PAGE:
The rima glottidis is the opening between the arytenoids and represents a narrowing in the airway when laryngeal paralysis occurs.  Heat and exercise increase the rate of flow through the upper airway and the narrowing at the rima glottidis results in a region of low pressure at the rima due to the Venturi effect.  The result is that increased respiratory effort results in further narrowing of the rima glottidis and further dyspnea.  The patient experiences increased stress and temperature resulting in an additional increase in respiratory effort and further narrowing of the rima glottidis. Ultimately the end results of laryngeal paralysis particularly in periods of increased heat and exercise are hypoxia, hyperthermia and moderate to severe stress.  A secondary result can be aspiration due to ineffective laryngeal adduction and eventually aspiration pneumonia.

The association between acquired laryngeal paralysis and generalized neurologic disease remains controversial.  Several studies have suggested that a significant percentage of dogs with laryngeal paralysis may have or develop generalized neurologic signs and that those with generalized neurologic disease at the time of diagnosis have a greater risk of complication and poorer prognosis than those without.

Infrequently, dogs may present with congenital laryngeal paralysis.  The most common breeds identified with laryngeal paralysis are Bouviers des Flandres and Siberian huskies. Many dogs with congenital laryngeal paralysis are younger and frequently show signs of other neurologic disease.  Many of these patients will have progressive neurologic deterioration and owners should be cautioned of this likelihood prior to electing surgery.

Diagnosis

There is a broad variety of presentations of laryngeal paralysis although most dogs are older and males are two to four time more commonly affected than females. The Labrador retriever is the most common breed presented although other breeds such as golden retrievers and spaniels are also over-represented. Traumatic laryngeal paralysis secondary to bite wounds or other cervical trauma may present in any breed of dog or cat.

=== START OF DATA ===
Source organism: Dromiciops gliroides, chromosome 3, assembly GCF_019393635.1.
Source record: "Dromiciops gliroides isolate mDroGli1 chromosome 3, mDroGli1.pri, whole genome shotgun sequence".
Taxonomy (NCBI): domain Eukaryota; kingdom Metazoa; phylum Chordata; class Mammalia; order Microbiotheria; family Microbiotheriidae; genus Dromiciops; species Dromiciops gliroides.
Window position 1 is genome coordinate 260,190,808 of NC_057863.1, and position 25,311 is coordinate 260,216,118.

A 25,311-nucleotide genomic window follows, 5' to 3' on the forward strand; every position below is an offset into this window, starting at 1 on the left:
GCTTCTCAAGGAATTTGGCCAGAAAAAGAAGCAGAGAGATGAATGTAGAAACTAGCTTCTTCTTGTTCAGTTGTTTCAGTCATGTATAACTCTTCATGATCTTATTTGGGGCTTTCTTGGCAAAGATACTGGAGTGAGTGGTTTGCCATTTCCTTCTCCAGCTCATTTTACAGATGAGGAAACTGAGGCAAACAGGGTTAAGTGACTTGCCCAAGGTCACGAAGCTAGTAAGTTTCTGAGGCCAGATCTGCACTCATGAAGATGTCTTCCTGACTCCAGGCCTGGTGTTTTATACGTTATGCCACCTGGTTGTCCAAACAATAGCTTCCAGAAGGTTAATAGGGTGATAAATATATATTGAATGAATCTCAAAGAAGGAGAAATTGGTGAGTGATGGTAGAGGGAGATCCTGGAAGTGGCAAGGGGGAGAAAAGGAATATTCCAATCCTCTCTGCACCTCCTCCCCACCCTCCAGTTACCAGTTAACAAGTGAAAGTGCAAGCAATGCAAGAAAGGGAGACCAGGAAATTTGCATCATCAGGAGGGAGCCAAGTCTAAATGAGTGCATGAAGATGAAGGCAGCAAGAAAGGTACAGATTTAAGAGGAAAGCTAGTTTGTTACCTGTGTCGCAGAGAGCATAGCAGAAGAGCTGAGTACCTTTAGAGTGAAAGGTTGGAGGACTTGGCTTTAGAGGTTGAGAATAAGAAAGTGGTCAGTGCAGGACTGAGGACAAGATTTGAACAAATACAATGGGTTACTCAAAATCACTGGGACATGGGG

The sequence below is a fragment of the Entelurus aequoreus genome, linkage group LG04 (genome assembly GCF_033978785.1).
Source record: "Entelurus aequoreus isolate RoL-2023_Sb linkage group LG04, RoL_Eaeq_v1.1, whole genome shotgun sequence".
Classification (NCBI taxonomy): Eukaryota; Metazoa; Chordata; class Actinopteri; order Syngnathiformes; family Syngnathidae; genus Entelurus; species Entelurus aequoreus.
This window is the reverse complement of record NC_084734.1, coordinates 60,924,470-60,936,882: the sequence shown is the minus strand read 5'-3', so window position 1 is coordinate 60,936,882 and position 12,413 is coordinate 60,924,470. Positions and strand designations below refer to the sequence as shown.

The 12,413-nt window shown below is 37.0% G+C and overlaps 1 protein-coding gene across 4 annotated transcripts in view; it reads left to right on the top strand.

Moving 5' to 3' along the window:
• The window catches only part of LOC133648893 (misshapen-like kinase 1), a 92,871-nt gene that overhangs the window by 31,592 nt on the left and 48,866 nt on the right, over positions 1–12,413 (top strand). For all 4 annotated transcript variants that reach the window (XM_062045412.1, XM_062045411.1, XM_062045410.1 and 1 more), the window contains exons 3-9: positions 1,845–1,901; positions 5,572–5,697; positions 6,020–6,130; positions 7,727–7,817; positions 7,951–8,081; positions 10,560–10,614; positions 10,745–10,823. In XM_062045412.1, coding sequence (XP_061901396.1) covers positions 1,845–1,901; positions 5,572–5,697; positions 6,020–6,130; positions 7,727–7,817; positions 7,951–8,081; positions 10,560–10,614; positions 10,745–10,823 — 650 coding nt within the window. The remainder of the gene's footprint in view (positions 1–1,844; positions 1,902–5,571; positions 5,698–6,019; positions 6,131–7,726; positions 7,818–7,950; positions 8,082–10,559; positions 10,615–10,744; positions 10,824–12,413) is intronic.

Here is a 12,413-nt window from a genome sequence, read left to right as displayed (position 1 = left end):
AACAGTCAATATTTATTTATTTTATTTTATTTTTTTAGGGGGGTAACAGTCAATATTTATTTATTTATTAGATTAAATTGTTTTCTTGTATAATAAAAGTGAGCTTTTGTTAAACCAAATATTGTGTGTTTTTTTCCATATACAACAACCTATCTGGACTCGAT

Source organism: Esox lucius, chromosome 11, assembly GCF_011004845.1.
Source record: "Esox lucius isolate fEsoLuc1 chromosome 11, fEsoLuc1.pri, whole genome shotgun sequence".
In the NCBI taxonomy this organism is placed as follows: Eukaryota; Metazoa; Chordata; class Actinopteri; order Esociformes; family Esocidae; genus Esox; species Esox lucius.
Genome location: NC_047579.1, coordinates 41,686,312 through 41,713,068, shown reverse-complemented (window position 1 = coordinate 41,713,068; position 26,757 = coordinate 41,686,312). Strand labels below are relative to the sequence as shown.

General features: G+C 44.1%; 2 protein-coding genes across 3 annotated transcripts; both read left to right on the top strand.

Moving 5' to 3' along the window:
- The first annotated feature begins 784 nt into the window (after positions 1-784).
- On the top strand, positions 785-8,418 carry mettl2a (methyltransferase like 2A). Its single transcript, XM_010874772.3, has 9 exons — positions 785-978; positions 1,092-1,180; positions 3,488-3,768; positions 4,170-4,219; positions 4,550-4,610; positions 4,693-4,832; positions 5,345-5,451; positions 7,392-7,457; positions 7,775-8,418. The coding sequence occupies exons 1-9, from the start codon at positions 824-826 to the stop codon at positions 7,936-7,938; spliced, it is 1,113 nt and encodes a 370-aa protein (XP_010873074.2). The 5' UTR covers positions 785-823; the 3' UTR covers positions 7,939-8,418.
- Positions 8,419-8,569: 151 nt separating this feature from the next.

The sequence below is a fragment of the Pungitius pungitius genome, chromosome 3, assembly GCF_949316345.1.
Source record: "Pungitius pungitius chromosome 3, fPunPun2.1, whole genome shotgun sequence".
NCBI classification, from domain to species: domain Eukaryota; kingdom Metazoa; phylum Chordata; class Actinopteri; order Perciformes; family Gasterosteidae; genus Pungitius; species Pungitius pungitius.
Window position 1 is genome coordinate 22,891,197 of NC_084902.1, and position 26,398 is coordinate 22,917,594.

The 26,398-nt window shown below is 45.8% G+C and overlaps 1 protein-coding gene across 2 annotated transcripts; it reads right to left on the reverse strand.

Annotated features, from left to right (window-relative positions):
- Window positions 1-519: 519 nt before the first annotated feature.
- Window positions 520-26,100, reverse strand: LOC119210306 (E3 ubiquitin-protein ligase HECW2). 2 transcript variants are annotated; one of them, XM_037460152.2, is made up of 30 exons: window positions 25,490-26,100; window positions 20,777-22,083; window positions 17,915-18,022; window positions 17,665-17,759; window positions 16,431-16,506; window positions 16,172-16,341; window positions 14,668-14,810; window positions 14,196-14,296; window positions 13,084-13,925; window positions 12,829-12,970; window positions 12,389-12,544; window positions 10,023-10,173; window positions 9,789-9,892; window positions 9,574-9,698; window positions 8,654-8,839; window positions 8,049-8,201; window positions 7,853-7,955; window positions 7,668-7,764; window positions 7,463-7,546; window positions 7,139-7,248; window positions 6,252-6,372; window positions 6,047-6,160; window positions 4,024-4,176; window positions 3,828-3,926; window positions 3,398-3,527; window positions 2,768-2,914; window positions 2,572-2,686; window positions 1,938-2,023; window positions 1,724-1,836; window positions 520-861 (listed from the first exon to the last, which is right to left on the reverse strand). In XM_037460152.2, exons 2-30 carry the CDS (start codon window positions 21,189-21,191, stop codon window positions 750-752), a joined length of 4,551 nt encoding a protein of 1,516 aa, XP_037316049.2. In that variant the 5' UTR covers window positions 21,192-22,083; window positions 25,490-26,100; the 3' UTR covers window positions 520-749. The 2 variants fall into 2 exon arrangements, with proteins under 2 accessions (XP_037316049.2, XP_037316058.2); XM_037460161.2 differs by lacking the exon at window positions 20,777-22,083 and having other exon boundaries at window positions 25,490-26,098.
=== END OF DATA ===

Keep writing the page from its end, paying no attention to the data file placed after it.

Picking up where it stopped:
History

Owners often report progressive exercise intolerance, increased respiratory effort in the heat, increased respiratory noise and intermittent gagging. Mild cases may only result in clinical signs or increased noise during significant exertion. We commonly see two groups of presentations.  In the first group the patients present with a normal respiratory effort and attitude but a distinct raspy upper airway noise is evident. There may be a history of gagging and increased respiratory noise when sleeping. The second group presents as a respiratory emergency with severe upper airway distress and possible hyperthermia.

Treatment of patients in severe upper airway distress is directed at supplementing oxygen, sedation, and cooling if indicated by hyperthermia.  Treatment of the stress by sedation is probably the single most important action to stop the cycle of hypoventilation and subsequent increased respiratory effort triggered by stress.  In the most severe cases, we will anesthetize and intubate the patient and either recover them from the anesthesia slowly and continue sedation or take them immediately to surgery for a laryngeal tie back.

Thoracic radiographs should be obtained in all cases of suspected laryngeal paralysis to evaluate for aspiration pneumonia or co-morbidities.

Definitive diagnosis of laryngeal paralysis is made by laryngoscopy with the patient under light anesthesia. We avoid all premedications during this procedure to decrease the risk of false positive results. We generally use i.v. propofol alone and want the patient at a plane of anesthesia where they are actively taking deep breaths on their own.  The oral cavity and naso- and oropharynx are examined for any masses or other disease. The arytenoid function is then carefully evaluated in conjunction with monitoring the patient’s inspiration and expiration. It is critical to coordinate the respiration with the movement of the arytenoids to avoid a false negative test.  Other methods of diagnosis including ultrasound or flexible endoscopy have not proven as effective as laryngoscopy.

Treatment

Medical treatment of mild laryngeal paralysis is often directed at modification of lifestyle. Exercise moderation should be prescribed particularly in warmer weather and weight management may aid in reducing the risk of hyperthermia and overexertion. Elevated feeding and decreasing the speed of water consumption with water bowl obstacles may decrease the risk of aspiration.